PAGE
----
So, Louis ck has this great bit where he talks about flying, basically anytime anyone gets on a plane and it goes into the air every single passenger should be awestruck going “oh my god, oh my god, oh my god, we’re flying!!” point is roughly that we’ve become so used to this technology we’ve lost our ability to see how amazing it is. Unfortunately I think at this point the same point holds for our sense of medicine. Most people could not tell you what diptheria causes. They don’t know that haemophilus influenza was previously the most common cause of meningitis and epiglottitis, or how commonly these illnesses caused young children to die horribly. We have never seen children crippled by polio, and cases of tetanus are virtually non-existent. So now, we’ve begun to see the illnesses they present as nuisances rather than life threats and some people seem to have developed the sense that vaccines are optional. If you are choosing not to vaccinate your child please at least research the illnesses you are choosing to blow off. Diphtheria, haemophilus influenza, even pertussis. Just run it through a quick google search. It’d probably also be good to google pre-vaccination infant mortality rates (9000 deaths from pertussis annually prior to vaccines. Side note 10 children dead from an outbreak in California just recently) then google “emergency room sepsis workup” see exactly what you’re putting your child through the first time they spike a fever if they’re not vaccinated. In regards to the vaccine/autism connection, possibly no single issue has been more closely evaluated by the medical community, and no link has ever been proven. My beautiful children have had all their vaccines. If you’d like to come and meet them, you’re welcome to. (if you want to suggest there’s anything wrong with them, we can talk in the parking lot…) the single study suggesting a link and yes, it is only one and it only contained 12 kids, in the meantime, multiple well conducted studies have followed thousand of children and shown that this just doesn’t pan out. I won’t try to discuss all the conspiracy stuff, because there’s just too much out there, but research it yourself on any respected journal or source, vaccines are totally safe. If you have concerns, talk to your doctor. Any decent pediatrician should be more than happy to discuss your fears, (your chiropractor is NOT a doctor) and if nothing else, consider vaccinating against the things that are known to be fatal. I can respect it if you font think a flu shot is necessary, but again educate yourself, know the risks. In America, we’ve come to take health for granted, much like flying. Worse yet instead of reading journals we find celebrities and listen to their opinions when we should be educating ourselves. Remember that scary news is big news, nobody gets paid for saying ten billion people get swine flu and stay in bed for one day before getting the f$”k on with their lives. We hear about the five who die. We hear about the twelve kids who may have developed autism, and even though it’s never been substantiated, the story, the fear, survives. Take care of your kids because they’re yours and whatever you do act from a place of love. But I’m not willing to gamble with my kids health over a bs rumor, and I hope i never have to see your kid here in my emergency room because of a disease that could have been prevented.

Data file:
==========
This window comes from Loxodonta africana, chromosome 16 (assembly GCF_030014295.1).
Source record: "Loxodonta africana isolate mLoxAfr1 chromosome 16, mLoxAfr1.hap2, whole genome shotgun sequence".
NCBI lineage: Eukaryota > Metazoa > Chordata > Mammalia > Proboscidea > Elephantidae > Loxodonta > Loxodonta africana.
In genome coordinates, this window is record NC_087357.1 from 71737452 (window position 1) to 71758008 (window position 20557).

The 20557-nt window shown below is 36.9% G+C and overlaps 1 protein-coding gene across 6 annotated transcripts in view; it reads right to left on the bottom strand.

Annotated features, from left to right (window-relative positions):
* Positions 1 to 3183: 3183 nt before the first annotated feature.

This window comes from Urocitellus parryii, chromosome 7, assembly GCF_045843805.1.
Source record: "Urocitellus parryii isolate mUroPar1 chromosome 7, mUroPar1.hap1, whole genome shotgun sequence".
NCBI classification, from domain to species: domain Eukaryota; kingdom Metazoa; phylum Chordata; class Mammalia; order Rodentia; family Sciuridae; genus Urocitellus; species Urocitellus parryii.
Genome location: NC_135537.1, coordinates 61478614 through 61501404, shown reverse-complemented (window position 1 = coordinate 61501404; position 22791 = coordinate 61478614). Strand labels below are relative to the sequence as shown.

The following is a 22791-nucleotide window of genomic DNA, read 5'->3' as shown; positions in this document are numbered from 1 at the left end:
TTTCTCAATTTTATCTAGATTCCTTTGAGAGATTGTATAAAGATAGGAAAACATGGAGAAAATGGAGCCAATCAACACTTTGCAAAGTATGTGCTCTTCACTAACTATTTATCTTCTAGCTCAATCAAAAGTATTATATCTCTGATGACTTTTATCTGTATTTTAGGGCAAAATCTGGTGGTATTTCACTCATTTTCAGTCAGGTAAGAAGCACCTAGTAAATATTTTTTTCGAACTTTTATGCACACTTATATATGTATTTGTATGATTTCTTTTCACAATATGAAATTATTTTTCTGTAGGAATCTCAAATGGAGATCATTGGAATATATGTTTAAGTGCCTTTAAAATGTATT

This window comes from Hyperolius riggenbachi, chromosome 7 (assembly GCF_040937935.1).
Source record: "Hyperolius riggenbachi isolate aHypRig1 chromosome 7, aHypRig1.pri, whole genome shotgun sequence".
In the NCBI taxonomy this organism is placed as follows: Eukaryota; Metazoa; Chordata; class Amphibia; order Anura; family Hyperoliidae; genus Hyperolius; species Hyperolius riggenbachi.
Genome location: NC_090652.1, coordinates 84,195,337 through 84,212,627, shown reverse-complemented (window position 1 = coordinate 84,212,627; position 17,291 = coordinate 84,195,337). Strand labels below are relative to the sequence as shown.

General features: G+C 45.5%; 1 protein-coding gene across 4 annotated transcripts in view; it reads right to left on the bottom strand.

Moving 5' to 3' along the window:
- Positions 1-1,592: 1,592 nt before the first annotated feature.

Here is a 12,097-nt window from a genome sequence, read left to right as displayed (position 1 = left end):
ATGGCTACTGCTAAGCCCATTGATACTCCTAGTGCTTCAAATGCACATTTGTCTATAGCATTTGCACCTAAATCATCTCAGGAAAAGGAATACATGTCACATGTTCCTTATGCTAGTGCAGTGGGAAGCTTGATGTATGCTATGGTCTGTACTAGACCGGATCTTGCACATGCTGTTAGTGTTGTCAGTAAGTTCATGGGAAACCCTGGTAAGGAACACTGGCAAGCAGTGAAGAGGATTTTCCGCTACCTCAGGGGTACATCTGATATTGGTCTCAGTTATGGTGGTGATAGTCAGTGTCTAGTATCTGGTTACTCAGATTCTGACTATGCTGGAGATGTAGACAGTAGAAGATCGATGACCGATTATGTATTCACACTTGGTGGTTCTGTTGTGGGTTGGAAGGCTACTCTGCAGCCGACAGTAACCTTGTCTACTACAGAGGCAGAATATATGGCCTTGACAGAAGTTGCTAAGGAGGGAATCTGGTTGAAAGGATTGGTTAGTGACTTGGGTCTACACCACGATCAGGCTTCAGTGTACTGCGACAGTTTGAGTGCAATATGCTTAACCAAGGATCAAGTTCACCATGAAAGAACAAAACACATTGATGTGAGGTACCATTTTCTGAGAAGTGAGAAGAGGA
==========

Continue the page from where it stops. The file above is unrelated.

• EpiMom

    As an epidemiologist, and a mom, I like to present vaccinations as analogous to second hand smoking (inversely, of course). Do you have the right to not vaccinate your children? In most states, yes, with some justification (usually religious beliefs). However, if you do not vaccinate your children, you are putting other children at risk. Children who cannot be vaccinated, either because they have an allergy or are immune compromised, or simply because they are too young to receive certain vaccines. This is similar to second hand smoke exposure. Do you have the right to smoke? Certainly in your own home, and in some states, you can still smoke in public places and restaurants/shops, etc. But if you don’t believe in smoking, how would you feel about a stranger smoking next to your infant/child? How would you feel if your childcare provider smoked next to your child? How is this different than if your childcare provider allowed children into that facility that are not vaccinated and your child has an allergy to egg yolks or is too young for a vaccine? The risks are just as great (see again the outbreaks of measles and whooping cough), but somehow we are more outraged by the smoking than the vaccines. Is it your right to not vaccinate your child? Maybe. But please keep your child away from my child. Just know that you are endangering the health of others with your “personal decision.” And I do not miss the days of high infant mortality due to infectious diseases. (ps: herd immunity is in deed the desired outcome of vaccinations; it also requires a high percentage of individuals to agree to vaccinate their children for it to work – the more people object, the more outbreaks we will see as herd immunity fails)